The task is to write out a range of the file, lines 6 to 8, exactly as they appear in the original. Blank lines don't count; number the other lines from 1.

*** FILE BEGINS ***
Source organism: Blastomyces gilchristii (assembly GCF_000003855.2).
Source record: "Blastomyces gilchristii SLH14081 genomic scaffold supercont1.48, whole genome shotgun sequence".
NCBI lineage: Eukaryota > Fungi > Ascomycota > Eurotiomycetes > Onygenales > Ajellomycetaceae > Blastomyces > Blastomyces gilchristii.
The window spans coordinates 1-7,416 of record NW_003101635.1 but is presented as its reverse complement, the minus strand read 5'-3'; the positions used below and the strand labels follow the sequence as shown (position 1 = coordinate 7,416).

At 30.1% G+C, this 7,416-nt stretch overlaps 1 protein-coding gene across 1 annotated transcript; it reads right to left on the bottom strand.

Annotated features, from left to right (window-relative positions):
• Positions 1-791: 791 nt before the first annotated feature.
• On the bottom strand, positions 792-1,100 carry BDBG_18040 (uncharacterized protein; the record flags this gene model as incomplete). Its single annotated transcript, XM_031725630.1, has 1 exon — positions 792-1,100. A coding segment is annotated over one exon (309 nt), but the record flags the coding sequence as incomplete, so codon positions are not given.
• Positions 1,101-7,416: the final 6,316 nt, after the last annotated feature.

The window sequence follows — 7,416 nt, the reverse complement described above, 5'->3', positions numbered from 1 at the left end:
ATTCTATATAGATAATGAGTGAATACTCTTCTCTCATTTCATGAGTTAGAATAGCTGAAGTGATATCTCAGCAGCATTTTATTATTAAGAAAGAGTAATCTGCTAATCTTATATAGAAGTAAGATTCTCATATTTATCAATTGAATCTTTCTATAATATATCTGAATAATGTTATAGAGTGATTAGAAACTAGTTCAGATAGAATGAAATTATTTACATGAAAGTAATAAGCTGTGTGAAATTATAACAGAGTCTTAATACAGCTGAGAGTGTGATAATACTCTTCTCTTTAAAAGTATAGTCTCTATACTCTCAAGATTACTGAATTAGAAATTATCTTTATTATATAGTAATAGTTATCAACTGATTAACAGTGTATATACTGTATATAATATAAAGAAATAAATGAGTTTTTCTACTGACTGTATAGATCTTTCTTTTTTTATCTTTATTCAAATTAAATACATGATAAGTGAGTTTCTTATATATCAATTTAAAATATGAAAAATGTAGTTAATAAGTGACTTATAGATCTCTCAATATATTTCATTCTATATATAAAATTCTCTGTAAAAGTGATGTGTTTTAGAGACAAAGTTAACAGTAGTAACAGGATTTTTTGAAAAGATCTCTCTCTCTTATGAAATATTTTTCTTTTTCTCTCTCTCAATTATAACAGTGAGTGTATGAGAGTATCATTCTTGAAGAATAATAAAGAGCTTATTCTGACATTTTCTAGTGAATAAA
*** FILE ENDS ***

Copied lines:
Annotated features, from left to right (window-relative positions):
• Positions 1-791: 791 nt before the first annotated feature.
• On the bottom strand, positions 792-1,100 carry BDBG_18040 (uncharacterized protein; the record flags this gene model as incomplete). Its single annotated transcript, XM_031725630.1, has 1 exon — positions 792-1,100. A coding segment is annotated over one exon (309 nt), but the record flags the coding sequence as incomplete, so codon positions are not given.